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Exploring the Causes of Frictional Wage Dispersion

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  • Tjaden, Volker

    ()
    (University of Bonn)

  • Wellschmied, Felix

    ()
    (University of Bonn)

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    Abstract

    Standard search models are unreliable for structural inference of the underlying sources of wage inequality because they are inconsistent with observed residual wage dispersion. We address this issue by modeling skill development and duration dependence in unemployment benefits in a random on the job search model featuring two-sided heterogeneity. General human capital and search on the job are the main drivers behind our model's empirical success in replicating wage dispersion (residual and overall). A realistic quantitative appraisal of search efficiencies needs to account for one third of job to job transitions resulting in wage losses. Controlling for them has important implications for the inferred sources of wage inequality. We find that the search friction accounts for around 18 percent of observed wage inequality.

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    Bibliographic Info

    Paper provided by Institute for the Study of Labor (IZA) in its series IZA Discussion Papers with number 6299.

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    Length: 49 pages
    Date of creation: Jan 2012
    Date of revision:
    Publication status: published in: American Economic Journal: Macroeconomics, 2014, 6 (1), 134-161
    Handle: RePEc:iza:izadps:dp6299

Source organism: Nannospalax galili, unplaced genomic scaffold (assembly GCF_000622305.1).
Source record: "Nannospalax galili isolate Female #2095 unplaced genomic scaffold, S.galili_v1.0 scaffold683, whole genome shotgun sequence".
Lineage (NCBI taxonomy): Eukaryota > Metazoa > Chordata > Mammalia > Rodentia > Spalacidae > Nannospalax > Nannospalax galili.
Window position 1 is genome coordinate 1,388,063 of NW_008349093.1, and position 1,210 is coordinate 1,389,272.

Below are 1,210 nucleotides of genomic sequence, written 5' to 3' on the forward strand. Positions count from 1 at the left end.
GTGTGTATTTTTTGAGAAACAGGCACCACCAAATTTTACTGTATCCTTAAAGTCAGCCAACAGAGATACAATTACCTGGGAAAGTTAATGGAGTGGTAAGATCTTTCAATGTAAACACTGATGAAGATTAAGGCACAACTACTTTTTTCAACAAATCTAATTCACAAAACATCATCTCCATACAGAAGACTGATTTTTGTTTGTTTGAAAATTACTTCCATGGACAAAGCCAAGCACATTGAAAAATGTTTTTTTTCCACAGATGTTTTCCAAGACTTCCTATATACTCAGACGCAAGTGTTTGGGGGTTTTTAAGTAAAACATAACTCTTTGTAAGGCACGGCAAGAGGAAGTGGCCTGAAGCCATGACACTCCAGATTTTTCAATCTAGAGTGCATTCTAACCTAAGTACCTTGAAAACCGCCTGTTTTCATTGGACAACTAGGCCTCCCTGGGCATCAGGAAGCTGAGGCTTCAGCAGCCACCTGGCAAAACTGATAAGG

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    Keywords: heterogeneity; frictional wage dispersion; search model;

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    References

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    1. Fabien Postel-Vinay & Jean-Marc Robin, 2002. "Equilibrium Wage Dispersion with Worker and Employer Heterogeneity," Econometrica, Econometric Society, vol. 70(6), pages 2295-2350, November.
    2. Christopher Flinn & James Mabli, 2008. "On-the-Job Search, Minimum Wages, and Labor Market Outcomes in an Equilibrium Bargaining Framework," Carlo Alberto Notebooks 91, Collegio Carlo Alberto.
    3. Carlos Carrillo-Tudela, 2012. "Job Search, Human Capital and Wage Inequality," CESifo Working Paper Series 3979, CESifo Group Munich.
    4. Dustmann, Christian & Meghir, Costas, 1999. "Wages, Experience and Seniority," CEPR Discussion Papers 2077, C.E.P.R. Discussion Papers.
    5. Bruce Fallick & Charles A. Fleischman, 2004. "Employer-to-employer flows in the U.S. labor market: the complete picture of gross worker flows," Finance and Economics Discussion Series 2004-34, Board of Governors of the Federal Reserve System (U.S.).
    6. Iourii Manovskii & Marcus Hagedorn, 2011. "Search Frictions and Wage Dispersion," 2011 Meeting Papers 1195, Society for Economic Dynamics.
    7. Kenneth Burdett & Carlos Carrillo‐Tudela & Melvyn G. Coles, 2011. "Human Capital Accumulation And Labor Market Equilibrium," International Economic Review, Department of Economics, University of Pennsylvania and Osaka University Institute of Social and Economic Research Association, vol. 52(3), pages 657-677, 08.
    8. Giuseppe Moscarini, 2005. "Job Matching and the Wage Distribution," Econometrica, Econometric Society, vol. 73(2), pages 481-516, 03.
    9. Bontemps, Christian & Robin, Jean-Marc & Van den Berg, Gerard J, 1999. "An Empirical Equilibrium Job Search Model with Search on the Job and Heterogeneous Workers and Firms," International Economic Review, Department of Economics, University of Pennsylvania and Osaka University Institute of Social and Economic Research Association, vol. 40(4), pages 1039-74, November.
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    Cited by:
    1. Tamas Papp, 2013. "Frictional wage dispersion with Bertrand competition: an assessment," Review of Economic Dynamics, Elsevier for the Society for Economic Dynamics, vol. 16(3), pages 540-552, July.
    2. Petra Marotzke, 2014. "Job Search and the Age-Inequality Profile," Working Paper Series of the Department of Economics, University of Konstanz 2014-06, Department of Economics, University of Konstanz.

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